Radical new sway bars finally available - Chevy Impala SS Forum
 
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post #1 of 6 (permalink) Old 03-04-2004, 01:26 PM
scot august
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Quickor suspension has finished working on a new design sway bar set for the B-body. Using a street rod frame Impala with a 1 1/2 inch solid rear bar, the need for additional camber control and roll stiffness in the front, started the project.A 1 1/2 solid front sway provided perfect balance in the street rod but required a very uncommon level of chassis stiffness. Part of the problem is the front frame rails of the stock car bend when using a 1 1/2 inch solid bar, even though it solves all the problems B-body cars have with front roll stiffness insufficiency when a 1 1/2 inch solid rear bar is used.This problem persist even when radically different spring rates are used front and rear. By creatimg a front bar with fewer bends, a 1 3/8 solid front bar is made to perfectly balance a 1 3/8 rear solid bar. The front is stiffer than any other currently available front bar because of the reduced number of bends. Mounts straight across, below the idler arm, by use of an unique bracket system at the attachment points. Leaves room for the option of welding a frame brace between the front frame rails, though this is not required. The matching rear bar has the option of being mounted to the side of the LCA, which also makes for a slightly shorter, so slightly stiffer bar, as well as a bar which mounts in the traditional fashion. On a stock frame car the matching 1 3/8 front and rear solid bars effectively balance roll stiffness while maximizing camber control, while allowing for a variety of lowering/spring rate options. Contact Quickor Suspension at [email protected] or call 503-654-2175 and talk to Glenn
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post #2 of 6 (permalink) Old 03-04-2004, 02:44 PM
scot august
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Should have included this section in the first post- technical glitch on my part deleted it. The new design by Quickor is recommended in 1 1/4 inch solid front and rear for stock frame, OEM chassis cars. They feel that combined with various after market suspension components, the 1 1/4 bars will provide an optimally balanced starting point. These bars will also fit and are recommended for A-body cars. The 1 3/8 bars,[ and even 1 1/2 inch solids! ],are available for anyone who would be using very unusual combinations of custom springs and shocks and frame reinforcing. Glenn can tell you more, but very soft springs and atypical shock valving become necessary with the more massive bars.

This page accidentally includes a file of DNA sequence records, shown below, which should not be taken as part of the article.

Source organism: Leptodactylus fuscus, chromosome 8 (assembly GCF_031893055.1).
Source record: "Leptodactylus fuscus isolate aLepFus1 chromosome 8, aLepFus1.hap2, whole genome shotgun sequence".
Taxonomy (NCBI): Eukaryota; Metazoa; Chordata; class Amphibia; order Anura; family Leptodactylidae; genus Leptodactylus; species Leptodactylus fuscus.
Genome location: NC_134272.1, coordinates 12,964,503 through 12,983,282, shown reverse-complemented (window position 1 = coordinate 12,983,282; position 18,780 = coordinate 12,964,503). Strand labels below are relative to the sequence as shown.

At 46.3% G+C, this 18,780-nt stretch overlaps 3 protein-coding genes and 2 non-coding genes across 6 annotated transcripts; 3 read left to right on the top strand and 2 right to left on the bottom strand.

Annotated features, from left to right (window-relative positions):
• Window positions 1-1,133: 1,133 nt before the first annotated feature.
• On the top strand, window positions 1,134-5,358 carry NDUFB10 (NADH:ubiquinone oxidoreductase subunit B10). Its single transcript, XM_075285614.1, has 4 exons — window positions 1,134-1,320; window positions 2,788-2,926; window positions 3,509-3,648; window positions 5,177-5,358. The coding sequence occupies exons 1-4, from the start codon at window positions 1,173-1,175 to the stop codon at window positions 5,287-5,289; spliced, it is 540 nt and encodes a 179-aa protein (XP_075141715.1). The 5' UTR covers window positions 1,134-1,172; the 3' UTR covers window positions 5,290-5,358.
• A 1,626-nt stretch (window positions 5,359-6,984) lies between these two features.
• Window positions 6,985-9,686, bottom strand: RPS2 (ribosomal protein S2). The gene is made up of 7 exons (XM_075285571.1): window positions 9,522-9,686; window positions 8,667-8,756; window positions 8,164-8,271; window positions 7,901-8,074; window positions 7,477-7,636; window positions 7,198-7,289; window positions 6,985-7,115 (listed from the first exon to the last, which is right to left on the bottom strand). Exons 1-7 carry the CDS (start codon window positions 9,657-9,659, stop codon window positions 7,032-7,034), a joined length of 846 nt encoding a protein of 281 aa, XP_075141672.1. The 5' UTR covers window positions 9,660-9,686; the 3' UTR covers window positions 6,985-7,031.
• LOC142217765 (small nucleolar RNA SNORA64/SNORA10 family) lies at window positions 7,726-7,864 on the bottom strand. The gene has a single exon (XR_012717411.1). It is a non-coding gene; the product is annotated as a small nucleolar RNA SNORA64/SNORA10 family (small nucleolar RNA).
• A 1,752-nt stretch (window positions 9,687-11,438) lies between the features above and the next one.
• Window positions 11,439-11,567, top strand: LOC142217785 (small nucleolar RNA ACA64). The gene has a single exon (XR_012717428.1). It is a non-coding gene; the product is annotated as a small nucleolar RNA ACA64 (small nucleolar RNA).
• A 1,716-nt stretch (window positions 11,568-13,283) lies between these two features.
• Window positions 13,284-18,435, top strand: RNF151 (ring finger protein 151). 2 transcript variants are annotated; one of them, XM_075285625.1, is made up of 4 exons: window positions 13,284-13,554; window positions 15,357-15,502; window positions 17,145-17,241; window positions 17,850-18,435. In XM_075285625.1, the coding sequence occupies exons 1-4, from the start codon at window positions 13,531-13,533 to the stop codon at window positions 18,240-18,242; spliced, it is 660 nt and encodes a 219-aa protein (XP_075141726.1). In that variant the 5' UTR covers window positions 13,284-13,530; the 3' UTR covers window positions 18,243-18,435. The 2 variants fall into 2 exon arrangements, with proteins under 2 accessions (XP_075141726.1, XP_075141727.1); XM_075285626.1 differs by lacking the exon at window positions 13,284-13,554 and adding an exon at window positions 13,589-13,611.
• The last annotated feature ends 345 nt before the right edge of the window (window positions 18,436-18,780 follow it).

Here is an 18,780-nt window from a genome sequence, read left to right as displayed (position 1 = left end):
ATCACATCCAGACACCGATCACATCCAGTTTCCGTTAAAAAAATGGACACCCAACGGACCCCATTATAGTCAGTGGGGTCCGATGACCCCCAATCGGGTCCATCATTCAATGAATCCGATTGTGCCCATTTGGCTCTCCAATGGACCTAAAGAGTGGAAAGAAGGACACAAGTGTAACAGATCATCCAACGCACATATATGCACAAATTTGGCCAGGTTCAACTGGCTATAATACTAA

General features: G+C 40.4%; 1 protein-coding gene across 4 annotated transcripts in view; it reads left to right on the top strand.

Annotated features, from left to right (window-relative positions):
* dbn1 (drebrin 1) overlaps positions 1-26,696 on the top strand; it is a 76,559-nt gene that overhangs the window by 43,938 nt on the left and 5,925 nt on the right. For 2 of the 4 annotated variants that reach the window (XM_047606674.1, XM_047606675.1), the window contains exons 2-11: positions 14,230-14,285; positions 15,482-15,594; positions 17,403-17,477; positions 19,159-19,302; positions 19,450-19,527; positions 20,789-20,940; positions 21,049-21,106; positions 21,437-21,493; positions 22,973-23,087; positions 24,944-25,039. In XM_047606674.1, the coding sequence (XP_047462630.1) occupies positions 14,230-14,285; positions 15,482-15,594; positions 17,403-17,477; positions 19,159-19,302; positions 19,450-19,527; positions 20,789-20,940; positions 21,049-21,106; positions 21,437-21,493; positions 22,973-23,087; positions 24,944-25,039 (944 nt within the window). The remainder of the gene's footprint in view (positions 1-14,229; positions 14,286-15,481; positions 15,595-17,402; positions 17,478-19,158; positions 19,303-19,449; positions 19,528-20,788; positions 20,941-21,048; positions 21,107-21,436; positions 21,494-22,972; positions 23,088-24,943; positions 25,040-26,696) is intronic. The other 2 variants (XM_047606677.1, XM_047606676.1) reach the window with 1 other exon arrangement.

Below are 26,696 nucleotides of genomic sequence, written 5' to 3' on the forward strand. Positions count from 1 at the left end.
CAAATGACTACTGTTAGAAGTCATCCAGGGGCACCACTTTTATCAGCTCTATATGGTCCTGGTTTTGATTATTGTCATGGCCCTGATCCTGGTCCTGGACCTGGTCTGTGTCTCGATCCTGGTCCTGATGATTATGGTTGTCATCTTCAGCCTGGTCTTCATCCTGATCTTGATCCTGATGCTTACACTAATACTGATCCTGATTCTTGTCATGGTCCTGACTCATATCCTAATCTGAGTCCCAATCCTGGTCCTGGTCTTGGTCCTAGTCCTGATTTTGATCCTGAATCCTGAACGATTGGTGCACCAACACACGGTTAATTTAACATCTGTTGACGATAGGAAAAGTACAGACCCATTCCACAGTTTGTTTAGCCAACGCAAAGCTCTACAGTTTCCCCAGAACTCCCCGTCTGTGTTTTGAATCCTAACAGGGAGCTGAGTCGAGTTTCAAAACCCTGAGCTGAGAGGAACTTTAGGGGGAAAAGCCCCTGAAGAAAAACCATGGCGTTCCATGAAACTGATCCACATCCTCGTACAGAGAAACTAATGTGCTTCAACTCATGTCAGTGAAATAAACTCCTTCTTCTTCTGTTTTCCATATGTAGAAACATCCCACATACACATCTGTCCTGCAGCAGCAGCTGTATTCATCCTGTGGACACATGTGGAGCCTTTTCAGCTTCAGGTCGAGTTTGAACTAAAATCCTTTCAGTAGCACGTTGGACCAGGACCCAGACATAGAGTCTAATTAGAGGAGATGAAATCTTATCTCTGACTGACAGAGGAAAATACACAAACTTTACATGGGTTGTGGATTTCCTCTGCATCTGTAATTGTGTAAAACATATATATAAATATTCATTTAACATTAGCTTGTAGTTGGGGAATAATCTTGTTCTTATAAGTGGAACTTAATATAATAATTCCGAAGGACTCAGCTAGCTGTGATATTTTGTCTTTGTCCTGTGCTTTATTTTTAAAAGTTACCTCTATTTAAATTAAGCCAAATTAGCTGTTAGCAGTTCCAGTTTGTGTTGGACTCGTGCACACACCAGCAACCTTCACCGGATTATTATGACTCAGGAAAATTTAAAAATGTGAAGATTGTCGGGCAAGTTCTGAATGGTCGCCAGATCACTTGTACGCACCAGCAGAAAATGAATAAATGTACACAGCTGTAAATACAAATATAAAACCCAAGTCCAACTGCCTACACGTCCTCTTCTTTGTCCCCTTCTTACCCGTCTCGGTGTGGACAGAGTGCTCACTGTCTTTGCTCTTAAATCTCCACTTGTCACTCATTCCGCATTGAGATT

post #3 of 6 (permalink) Old 03-04-2004, 03:22 PM
bengston
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What do you feel about the use of spindle spacers and/or modified uppers to reverse the camber curve?

Do you feel such heavy bars would be needed if the camber curve were what it should be?
 
post #4 of 6 (permalink) Old 03-08-2004, 01:41 PM
scot august
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Wayne, I don't have any experience with spindle spacers.I'm not sure they can be as strong as the OEM set up, but may be and work well. I'll be watching to see how your experiment works. As I am MUCH cheaper than you, I am looking for the most cost effective way to improve the car.Except for my own free labor, my car just isn't worth a lot of expensive parts.It was in rough shape when I bought it 9 years ago and I destroyed whatever collectors value it might have had long ago by ignoring it's cosmetic defects and doing things like the out of spec,homemade frame. For all these cars,I'll admit, camber control is a problem. The front suspension does behave very differently with lower springs than stock, and not necessarily better. Stiffer, shorter springs added to more compression and rebound in the shocks make anything more than 1 1/4 front sway bars questionable. These new bars offer a different approach. Allows experimenting along these lines. Extended wheelbase, rigid frame Impala. Full suspension travel[ front fender lip 28 inches off the ground, rear 28 1/2] with relatively soft springs [390lb. linear front, 120 lb. linear rear], low compression[1040f-1100r nm], very high rebound[2800f-4800r nm] shocks, and 1 1/2 inch front and rear short arm, straight run sway bars. The street rod frame Impala's weight distribution is now too different from OEM to be of much comparison value to someone running an OEM frame, but this car works far better than it's previous configuration and camber control is no longer an issue. Frame work alone did nothing to improve the handling when I still had the old suspension on it, but I could not have used such a radical suspension on the old frame.
post #5 of 6 (permalink) Old 03-08-2004, 02:27 PM
bengston
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Quote:
As I am MUCH cheaper than you, I am looking for the most cost effective way to improve the car.
LOL, didn't realize there was such a thing.

Actually I was hoping that this might put the handling where I want it without the usual(costly) aids. I don't mind the stock body roll, heck it rolls less than anything I've ever owned before, and I'm pleased with the ride now, I'd just like for it to stick a bit better.
post #6 of 6 (permalink) Old 03-12-2004, 11:12 AM
scot august
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Wayne, FWIW I suspect that even if you were finding used parts from different companies, matching diameter front and rear sway bars would be the best choice. Cheap way out would be to find both used bars around 32-33 mm.
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